Harry Koyama

Gold Creek Bison 30x24 Oil

Macho 48x36 Oil

Rogue Bull 24x36 Oil

Bison King 24x30 Oil

Autumn King 16x20 Oil

Black Horse 30x24 Oil

Sioux Spirit (study) 20x16 Oil

The Renegade 30x40 Oil

Pronghorn 24 x 18 Oil

Sage Bison 30x40 Oil

The Paint 18x24 Oil


Harry Koyama, a lifelong resident of Montana was born in 1949 and has always had an interest in art. After graduating from high school, he began formal art training at Montana State University-Billings receiving a Bachelors Degree with an Extended Art Major in 1972. Since that time Harry's award winning sculptures have been shown and collected extensively, including a one man show at the University of Minnesota. 

Harry has turned to oil painting full time as another means of artistic expression finding an affinity to impressionism. His paintings reflect an attraction to the use of interesting texture and most of his work is done with the painting knife in combination with a bold color scheme. Memberships include Oil Painters of America and the Oil Pastel Society with gallery representation in Montana and Wyoming.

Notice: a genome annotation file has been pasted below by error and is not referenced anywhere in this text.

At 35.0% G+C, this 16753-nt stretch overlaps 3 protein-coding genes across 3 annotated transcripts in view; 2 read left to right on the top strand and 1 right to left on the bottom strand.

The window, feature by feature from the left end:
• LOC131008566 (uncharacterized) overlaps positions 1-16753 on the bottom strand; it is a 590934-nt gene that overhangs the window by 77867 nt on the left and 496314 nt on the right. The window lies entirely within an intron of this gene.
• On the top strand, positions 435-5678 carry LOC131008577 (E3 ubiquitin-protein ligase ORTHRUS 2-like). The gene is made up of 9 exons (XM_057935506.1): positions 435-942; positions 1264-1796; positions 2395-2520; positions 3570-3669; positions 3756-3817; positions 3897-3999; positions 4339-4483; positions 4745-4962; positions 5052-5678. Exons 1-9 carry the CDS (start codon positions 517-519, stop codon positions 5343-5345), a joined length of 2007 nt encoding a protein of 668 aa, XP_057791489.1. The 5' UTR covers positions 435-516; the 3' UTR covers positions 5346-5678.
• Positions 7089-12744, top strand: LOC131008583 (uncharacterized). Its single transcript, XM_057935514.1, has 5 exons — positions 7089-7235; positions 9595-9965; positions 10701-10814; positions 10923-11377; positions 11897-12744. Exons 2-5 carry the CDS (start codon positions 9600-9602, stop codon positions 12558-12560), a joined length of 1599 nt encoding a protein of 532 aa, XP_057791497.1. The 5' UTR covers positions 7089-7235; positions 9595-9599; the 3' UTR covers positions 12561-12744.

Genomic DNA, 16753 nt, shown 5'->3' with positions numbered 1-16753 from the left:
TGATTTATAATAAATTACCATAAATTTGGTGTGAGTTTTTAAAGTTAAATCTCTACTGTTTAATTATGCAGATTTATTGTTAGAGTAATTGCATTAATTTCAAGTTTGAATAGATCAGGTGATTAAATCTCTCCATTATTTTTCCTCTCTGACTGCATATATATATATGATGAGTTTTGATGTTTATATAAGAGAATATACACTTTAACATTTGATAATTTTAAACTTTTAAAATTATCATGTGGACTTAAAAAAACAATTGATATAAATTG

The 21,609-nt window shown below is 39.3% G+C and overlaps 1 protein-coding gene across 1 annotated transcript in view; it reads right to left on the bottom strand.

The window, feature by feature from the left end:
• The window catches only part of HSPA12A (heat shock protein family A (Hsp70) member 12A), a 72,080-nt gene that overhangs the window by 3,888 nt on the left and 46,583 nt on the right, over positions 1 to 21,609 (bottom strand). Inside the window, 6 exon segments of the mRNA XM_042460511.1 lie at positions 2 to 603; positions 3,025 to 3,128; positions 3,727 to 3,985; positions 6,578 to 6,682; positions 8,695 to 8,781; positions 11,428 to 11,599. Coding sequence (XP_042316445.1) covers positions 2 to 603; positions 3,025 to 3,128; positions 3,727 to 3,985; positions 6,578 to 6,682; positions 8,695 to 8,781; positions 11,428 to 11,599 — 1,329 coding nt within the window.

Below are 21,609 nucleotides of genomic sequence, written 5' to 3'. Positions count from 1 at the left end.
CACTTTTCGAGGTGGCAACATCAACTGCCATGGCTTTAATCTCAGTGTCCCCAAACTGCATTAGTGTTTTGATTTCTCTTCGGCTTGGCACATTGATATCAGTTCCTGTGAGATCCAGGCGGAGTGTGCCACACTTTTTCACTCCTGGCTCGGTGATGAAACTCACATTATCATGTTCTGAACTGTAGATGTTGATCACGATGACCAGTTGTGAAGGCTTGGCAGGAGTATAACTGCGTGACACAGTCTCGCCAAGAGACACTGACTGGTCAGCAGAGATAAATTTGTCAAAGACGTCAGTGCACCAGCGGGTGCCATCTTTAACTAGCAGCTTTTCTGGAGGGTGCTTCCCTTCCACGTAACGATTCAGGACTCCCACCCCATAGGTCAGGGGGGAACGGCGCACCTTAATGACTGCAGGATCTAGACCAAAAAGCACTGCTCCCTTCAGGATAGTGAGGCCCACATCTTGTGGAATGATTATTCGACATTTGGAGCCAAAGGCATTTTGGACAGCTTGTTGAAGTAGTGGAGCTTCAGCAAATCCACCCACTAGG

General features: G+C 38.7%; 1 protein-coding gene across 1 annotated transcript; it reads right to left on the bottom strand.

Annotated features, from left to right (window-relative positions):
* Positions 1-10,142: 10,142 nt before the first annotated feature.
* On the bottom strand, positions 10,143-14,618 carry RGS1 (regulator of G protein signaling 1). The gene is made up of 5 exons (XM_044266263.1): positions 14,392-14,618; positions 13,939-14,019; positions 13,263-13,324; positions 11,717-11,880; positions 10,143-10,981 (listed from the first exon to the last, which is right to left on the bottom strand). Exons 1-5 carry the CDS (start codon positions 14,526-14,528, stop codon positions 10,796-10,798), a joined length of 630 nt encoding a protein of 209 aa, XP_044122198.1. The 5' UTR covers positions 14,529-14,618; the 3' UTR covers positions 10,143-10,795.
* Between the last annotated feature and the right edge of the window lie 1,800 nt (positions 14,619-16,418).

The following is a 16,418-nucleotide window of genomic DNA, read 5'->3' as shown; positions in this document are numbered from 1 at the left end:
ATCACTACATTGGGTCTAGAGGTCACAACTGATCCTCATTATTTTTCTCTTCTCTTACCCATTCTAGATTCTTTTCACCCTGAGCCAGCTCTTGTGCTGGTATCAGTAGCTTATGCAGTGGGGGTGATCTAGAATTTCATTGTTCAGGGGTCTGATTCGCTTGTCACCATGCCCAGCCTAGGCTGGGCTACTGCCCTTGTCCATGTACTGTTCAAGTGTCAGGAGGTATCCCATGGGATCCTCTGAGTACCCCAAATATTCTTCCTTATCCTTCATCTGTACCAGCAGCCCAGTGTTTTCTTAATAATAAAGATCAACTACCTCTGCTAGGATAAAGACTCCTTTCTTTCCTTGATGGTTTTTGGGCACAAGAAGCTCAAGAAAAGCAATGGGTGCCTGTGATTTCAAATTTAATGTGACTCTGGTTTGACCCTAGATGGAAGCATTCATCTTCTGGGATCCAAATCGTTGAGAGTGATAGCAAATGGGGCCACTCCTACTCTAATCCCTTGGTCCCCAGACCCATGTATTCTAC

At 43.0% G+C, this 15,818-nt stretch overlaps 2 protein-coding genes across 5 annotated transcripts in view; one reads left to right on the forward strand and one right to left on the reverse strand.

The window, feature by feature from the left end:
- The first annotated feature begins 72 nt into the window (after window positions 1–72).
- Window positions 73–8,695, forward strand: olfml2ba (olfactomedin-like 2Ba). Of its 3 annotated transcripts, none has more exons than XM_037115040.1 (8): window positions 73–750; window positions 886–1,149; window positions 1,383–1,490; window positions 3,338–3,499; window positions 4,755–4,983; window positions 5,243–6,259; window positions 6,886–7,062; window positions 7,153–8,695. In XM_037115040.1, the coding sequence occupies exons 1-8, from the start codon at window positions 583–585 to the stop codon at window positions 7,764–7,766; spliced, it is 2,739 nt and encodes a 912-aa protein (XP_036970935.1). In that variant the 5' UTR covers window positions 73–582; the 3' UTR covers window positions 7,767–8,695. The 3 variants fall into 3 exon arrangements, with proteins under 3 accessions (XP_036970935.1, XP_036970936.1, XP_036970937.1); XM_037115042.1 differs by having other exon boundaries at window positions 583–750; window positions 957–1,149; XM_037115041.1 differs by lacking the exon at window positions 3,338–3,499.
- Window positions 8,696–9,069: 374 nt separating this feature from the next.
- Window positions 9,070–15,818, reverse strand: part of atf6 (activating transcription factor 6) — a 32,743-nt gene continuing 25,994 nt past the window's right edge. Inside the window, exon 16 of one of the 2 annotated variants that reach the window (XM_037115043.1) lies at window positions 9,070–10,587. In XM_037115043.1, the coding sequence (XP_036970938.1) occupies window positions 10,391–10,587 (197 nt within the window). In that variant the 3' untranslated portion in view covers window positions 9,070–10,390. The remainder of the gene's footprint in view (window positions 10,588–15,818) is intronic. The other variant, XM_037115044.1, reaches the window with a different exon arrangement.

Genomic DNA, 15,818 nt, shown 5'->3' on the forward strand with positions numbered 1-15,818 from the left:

"Art is most powerful when rendered through the power of suggestion." Although not a revolutionary statement, that phrase sums up my approach to painting. Avoiding minute detail allows the observer of my art to complete portions of the work with the viewer's own imagination thereby experiencing some of the same feelings that I experienced while conceiving and creating the painting. To that end, I find myself being totally immersed in my work attempting to make certain that every dab of paint has a meaningful purpose. Although accuracy is important, equally important is the human creative process which directly influences the work, something that cannot be created through mechanical means. 

Much of my inspiration for painting can be attributed to my uncle, Ed Burns, an accomplished wildlife and landscape painter and to the work of the Russian master painter Nicolai Fechin. Although creating art can be a struggle at times, the feeling of success when solving problems always makes the effort worthwhile and I, like other artists, strive for that feeling of satisfaction which comes with the completion of a successful work of art."


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